Mizo Zirlai Pawl Opposes Indian Government’s Decision on Indo-Myanmar Border Policies

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In a significant move, the apex student body of Mizoram, Mizo Zirlai Pawl (MZP), has voiced strong opposition to the Government of India’s recent decision to scrap the Free Movement Regime (FMR) and implement border fencing along the Indo-Myanmar border. The student body’s concerns were outlined in a memorandum submitted to Prime Minister Narendra Modi through the Governor Hari Babu Kambhampati, with additional copies sent to the Vice President of India, the Union Home Minister, and the Union Home Secretary.

Expressing deep apprehension and disagreement with the decision, MZP emphasized that the implementation of these policies would result in the division of the Zo people residing in both India and Myanmar. The Free Movement Regime, established by the Government of India, has played a crucial role in bridging the gaps caused by administrative divisions and international boundaries since the colonial period.

MZP highlighted the impact of the regime on fostering cultural, social, and familial ties among the Zo people, enabling them to participate in various aspects of each other’s lives, including funeral rites, marriage ceremonies, visits to patients, religious gatherings, and local sports tournaments. The recent termination of the regime is perceived as a severe infringement on the rights of the Zo people, depriving them of fundamental aspects of their shared heritage.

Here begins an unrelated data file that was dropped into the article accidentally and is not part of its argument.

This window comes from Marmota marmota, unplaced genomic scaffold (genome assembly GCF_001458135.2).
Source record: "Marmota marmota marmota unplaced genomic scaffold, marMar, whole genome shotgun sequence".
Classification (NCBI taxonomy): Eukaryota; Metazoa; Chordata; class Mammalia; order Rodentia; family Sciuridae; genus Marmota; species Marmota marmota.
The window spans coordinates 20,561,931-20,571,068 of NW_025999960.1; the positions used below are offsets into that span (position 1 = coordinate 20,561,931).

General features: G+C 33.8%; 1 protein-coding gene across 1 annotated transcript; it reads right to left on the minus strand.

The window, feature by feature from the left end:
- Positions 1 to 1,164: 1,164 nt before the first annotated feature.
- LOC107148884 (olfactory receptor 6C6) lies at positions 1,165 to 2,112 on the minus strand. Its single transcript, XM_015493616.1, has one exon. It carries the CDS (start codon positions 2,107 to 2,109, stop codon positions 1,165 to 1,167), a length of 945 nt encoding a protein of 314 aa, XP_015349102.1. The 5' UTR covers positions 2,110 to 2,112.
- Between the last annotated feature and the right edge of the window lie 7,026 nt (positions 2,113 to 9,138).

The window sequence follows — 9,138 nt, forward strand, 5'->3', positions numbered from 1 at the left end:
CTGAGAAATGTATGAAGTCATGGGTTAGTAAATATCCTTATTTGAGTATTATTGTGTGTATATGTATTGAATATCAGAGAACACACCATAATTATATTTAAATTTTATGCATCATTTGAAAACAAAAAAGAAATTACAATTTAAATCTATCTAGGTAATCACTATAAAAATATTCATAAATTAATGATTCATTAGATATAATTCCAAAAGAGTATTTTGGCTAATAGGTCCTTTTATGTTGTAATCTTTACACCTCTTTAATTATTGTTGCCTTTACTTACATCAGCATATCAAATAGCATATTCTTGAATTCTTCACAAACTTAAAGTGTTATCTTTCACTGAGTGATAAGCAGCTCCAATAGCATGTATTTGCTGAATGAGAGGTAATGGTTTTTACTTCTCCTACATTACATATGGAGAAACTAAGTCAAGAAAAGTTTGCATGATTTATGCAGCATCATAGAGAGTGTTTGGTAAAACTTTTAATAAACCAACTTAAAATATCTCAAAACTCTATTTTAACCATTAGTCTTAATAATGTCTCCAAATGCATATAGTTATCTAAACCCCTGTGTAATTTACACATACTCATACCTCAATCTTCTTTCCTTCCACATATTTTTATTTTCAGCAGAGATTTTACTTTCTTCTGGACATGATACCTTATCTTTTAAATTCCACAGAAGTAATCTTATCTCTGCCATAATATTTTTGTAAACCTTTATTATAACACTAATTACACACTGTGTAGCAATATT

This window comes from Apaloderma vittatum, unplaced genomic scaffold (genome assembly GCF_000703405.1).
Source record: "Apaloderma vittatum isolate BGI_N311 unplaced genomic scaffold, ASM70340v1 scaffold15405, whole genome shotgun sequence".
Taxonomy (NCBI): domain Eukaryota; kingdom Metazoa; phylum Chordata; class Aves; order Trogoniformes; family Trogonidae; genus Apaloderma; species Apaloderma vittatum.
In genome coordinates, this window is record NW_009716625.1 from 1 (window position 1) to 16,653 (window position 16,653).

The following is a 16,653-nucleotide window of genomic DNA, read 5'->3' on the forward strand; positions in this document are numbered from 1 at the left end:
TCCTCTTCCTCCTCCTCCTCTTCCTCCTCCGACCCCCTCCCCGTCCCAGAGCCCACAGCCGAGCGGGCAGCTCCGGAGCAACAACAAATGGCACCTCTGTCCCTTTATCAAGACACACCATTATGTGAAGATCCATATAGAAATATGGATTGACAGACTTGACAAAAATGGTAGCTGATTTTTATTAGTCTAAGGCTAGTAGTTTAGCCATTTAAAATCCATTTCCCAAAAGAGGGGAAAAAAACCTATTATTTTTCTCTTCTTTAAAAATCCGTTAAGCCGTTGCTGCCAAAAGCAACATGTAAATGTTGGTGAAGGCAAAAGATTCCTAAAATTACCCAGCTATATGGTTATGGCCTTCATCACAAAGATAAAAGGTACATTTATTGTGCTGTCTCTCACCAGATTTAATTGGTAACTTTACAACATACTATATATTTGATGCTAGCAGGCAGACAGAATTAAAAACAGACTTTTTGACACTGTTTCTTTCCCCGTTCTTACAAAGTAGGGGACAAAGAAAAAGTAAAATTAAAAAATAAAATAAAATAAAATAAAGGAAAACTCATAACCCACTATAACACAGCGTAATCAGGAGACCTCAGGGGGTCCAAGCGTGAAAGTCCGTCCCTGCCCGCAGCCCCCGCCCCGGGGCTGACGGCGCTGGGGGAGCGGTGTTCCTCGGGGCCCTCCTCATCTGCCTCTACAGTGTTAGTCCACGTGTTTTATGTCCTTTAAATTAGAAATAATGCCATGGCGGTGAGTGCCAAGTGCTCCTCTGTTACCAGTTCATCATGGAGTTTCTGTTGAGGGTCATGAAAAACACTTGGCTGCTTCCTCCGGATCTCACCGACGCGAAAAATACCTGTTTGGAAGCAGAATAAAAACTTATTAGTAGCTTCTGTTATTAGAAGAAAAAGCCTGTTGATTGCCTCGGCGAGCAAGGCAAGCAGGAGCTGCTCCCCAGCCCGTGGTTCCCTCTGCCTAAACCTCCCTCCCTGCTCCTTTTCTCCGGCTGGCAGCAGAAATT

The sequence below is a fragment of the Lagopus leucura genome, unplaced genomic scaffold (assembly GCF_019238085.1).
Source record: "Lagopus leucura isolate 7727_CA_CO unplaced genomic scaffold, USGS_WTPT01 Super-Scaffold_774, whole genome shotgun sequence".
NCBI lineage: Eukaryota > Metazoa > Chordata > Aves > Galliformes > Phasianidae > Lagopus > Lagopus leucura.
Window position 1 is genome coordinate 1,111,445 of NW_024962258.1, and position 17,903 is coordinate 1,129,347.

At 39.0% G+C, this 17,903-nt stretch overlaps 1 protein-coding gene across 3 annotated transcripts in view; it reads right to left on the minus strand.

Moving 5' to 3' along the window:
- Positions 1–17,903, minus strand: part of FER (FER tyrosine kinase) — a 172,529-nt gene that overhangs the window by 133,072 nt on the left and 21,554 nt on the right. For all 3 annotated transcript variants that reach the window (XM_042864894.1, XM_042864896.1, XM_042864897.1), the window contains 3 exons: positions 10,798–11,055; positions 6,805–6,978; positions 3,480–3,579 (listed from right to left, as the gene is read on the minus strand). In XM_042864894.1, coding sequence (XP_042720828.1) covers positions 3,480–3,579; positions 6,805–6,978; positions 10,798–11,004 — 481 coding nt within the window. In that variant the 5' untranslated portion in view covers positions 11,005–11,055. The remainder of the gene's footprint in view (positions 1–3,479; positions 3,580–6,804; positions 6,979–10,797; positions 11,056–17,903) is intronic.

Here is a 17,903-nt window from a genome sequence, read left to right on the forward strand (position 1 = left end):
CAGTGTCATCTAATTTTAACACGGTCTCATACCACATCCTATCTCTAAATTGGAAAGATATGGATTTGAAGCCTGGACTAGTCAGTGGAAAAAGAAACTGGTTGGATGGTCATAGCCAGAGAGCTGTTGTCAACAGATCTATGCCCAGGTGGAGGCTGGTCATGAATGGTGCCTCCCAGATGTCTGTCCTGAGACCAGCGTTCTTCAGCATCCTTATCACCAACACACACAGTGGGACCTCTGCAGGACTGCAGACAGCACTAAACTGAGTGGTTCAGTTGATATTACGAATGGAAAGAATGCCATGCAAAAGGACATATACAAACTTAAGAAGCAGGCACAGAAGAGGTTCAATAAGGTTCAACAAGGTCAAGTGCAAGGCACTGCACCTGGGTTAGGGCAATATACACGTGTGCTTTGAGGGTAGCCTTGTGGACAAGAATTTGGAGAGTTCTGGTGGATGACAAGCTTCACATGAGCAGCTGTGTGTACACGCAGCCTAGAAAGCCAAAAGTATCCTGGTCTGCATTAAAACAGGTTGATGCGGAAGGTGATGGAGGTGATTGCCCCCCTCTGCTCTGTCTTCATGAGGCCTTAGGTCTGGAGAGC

The student body expressed shock at the decision, particularly in light of India’s status as a global power and a signatory to the United Nations Declaration on the Rights of Indigenous Peoples 2007 (UNDRIP). They drew attention to Article 36 of the declaration, which upholds the right of indigenous peoples, divided by international borders, to maintain and develop cross-border contacts for spiritual, cultural, political, economic, and social purposes.

MZP urged the Indian government to reconsider its decision and called for alternative measures to address concerns such as drug trafficking and smuggling, without resorting to actions that would further divide indigenous communities. The student leaders stressed the importance of preserving the rich cultural heritage and interconnectedness of the Zo people across borders.

The MZP leaders announced plans to convene a meeting tomorrow to discuss the issue further. They emphasized their readiness to take additional actions to address this matter, highlighting the significance of protecting the rights and unity of indigenous communities in the face of governmental decisions that threaten their cultural fabric.

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